It is not clear from the district court's opinion what test was applied in evaluating the relationship between the parties. From its citation of authorities relying upon control as the determining factor, it would appear that the common law test played a decisive role in the court's analysis. In addition, the summary judgment evidence was conflicting on some of the factors relied upon by the court, such as plaintiff's receiving compensation only for published articles, his not receiving "any benefits" from TSN, and TSN not having exercised any control over plaintiff's work other than the decision to publish and edit the columns he submitted. Moreover, although plaintiff may not have demonstrated a need for discovery precisely as contemplated by Fed. R. Civ. P. 56(f), nevertheless, we are uneasy that summary judgment was rendered so early in the proceedings, while discovery was still pending. When one considers the uncertainty surrounding the method utilized to evaluate the parties' relationship, the conflict in summary judgment evidence, and the status of discovery, it is apparent that summary judgment was not warranted on plaintiff's age discrimination count.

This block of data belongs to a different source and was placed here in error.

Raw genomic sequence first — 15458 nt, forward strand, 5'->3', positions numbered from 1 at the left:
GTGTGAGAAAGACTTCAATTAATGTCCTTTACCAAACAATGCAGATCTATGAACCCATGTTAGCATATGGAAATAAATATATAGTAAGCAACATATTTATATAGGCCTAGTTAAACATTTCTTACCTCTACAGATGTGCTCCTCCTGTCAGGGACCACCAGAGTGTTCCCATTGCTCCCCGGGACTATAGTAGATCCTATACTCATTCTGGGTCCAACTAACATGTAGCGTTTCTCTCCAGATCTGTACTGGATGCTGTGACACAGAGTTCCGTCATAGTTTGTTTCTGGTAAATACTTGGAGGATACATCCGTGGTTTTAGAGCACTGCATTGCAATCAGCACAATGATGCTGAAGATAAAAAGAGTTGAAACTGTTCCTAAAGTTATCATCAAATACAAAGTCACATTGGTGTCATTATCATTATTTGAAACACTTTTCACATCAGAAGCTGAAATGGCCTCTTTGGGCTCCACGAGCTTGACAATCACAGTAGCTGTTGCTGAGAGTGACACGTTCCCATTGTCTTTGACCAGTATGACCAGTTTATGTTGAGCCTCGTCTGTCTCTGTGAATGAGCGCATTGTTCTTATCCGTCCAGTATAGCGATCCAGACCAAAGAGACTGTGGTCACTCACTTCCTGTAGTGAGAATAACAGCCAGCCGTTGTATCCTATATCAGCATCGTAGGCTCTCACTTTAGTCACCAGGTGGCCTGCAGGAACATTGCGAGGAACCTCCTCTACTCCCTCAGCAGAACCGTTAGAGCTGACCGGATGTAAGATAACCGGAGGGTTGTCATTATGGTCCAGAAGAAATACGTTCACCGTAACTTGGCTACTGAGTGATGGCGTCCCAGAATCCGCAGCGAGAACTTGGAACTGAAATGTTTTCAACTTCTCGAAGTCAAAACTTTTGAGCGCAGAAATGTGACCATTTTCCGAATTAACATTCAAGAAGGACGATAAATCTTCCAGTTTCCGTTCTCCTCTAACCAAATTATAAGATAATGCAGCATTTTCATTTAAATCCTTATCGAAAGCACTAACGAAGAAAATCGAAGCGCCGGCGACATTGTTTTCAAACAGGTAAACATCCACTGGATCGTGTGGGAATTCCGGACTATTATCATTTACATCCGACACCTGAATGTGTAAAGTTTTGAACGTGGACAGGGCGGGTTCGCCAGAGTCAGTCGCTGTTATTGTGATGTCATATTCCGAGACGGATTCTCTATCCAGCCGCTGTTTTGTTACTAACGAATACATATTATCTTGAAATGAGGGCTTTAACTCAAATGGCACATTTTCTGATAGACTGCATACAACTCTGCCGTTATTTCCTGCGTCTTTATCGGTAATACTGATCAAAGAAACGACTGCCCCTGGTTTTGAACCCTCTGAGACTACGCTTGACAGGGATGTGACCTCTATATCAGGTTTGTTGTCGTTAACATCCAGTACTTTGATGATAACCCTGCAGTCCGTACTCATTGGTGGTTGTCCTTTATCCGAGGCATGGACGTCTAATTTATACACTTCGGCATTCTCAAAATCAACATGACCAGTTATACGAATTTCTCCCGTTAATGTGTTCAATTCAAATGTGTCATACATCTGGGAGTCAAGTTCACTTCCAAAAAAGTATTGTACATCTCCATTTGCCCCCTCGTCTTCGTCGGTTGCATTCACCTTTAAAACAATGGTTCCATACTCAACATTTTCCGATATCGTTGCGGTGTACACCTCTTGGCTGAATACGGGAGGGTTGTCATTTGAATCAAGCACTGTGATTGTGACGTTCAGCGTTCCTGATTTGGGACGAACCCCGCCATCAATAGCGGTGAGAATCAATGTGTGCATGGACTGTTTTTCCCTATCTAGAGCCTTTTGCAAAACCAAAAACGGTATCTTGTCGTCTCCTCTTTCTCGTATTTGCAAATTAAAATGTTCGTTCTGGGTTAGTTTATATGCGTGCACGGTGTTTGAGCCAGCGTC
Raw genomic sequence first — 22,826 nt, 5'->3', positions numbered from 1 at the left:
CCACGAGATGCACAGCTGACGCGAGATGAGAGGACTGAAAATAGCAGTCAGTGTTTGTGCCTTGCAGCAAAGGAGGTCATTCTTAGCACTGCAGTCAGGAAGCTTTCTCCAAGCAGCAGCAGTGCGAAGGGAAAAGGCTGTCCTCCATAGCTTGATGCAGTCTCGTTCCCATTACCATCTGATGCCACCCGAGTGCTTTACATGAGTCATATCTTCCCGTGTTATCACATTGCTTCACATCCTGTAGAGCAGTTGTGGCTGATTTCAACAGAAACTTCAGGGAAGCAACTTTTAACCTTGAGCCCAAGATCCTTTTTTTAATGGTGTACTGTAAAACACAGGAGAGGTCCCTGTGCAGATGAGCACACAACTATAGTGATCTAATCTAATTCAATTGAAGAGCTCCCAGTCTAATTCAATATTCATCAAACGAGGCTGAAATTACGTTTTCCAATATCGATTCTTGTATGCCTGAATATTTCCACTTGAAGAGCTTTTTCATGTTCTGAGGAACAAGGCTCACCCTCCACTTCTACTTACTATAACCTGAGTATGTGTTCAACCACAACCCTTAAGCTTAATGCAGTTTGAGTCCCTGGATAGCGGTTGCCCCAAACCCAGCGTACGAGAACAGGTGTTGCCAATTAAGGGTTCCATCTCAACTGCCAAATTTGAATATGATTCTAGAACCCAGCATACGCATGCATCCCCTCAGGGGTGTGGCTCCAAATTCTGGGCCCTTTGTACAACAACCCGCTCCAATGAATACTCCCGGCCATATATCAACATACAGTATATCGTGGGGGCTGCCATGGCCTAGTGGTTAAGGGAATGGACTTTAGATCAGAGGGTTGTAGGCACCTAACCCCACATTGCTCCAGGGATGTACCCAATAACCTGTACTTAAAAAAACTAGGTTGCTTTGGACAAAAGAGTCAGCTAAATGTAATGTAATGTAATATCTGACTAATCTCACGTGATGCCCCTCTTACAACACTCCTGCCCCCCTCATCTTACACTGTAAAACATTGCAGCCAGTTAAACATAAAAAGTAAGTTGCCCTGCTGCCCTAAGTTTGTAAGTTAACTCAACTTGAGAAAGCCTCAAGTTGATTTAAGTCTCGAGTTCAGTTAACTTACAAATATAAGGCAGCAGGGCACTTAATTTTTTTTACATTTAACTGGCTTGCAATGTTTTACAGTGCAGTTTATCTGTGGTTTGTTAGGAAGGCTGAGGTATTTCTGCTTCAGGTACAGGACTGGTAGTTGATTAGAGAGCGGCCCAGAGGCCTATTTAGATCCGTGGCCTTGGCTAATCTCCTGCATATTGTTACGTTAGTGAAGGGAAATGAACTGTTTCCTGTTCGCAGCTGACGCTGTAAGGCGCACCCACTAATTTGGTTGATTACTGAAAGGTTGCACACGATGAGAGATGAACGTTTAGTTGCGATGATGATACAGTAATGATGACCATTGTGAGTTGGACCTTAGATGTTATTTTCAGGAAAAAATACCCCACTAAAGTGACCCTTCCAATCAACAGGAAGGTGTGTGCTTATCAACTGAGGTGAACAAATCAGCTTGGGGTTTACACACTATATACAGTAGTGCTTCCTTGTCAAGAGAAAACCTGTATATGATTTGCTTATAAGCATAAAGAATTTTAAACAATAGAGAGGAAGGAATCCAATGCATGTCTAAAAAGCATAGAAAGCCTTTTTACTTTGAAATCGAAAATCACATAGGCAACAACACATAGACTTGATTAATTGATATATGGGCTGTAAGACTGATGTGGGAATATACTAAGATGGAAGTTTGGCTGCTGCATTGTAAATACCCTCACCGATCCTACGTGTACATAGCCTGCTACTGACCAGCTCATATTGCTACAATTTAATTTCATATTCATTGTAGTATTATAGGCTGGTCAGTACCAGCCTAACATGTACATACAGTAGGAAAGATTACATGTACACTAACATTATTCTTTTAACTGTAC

Plaintiff's next issue involves his claim that he was defamed by TSN's editor, Tom Barnidge, when, in response to a reader's inquiry, Barnidge wrote: "I know Joe brightened a lot of hearts with his column through the years but we felt it was time to make a change, with more energetic columnists who attend more events and are closer to today's sports scene." Plaintiff also maintains that he was defamed by TSN's president, Richard Waters, when Waters was quoted in the course of an interview appearing in the September 17, 1985 edition of USA Today, as saying that: "Those who seem to have reached maturity and are on the downswing are giving way to some of the up-and-coming young writers who we think deserve a chance."
Plaintiff contends that the district court erred in deciding that the two statements made by the defendants were not capable of a defamatory meaning as a matter of law and, in any event, were opinions.
The elements of a defamation claim in Michigan are: (1) that the defendant published a false and defamatory statement concerning the plaintiff; (2) that the statement was an unprivileged communication to a third person; (3) that the defendant was at least negligent in making the statement; and (4) that the statement caused damage to the plaintiff. Ledl v. Quik Pik Food Stores, Inc., 133 Mich.App. 583, 589, 349 N.W.2d 529, 532 (1984). A defamation claim may be disposed of by summary judgment if the statement in issue is not reasonably capable of a defamatory meaning. Clark v. American Broadcasting Cos., 684 F.2d 1208, 1213 (6th Cir. 1982), cert. denied, 460 U.S. 1040, 103 S. Ct. 1433, 75 L. Ed. 2d 792 (1983). However, if the statement could be given either a defamatory or a nondefamatory meaning, summary judgment must be denied and the case submitted to the jury. See Michigan United Conservation Clubs v. CBS News, 485 F. Supp. 893, 902 (W.D. Mich. 1980), aff'd, 665 F.2d 110 (6th Cir. 1981).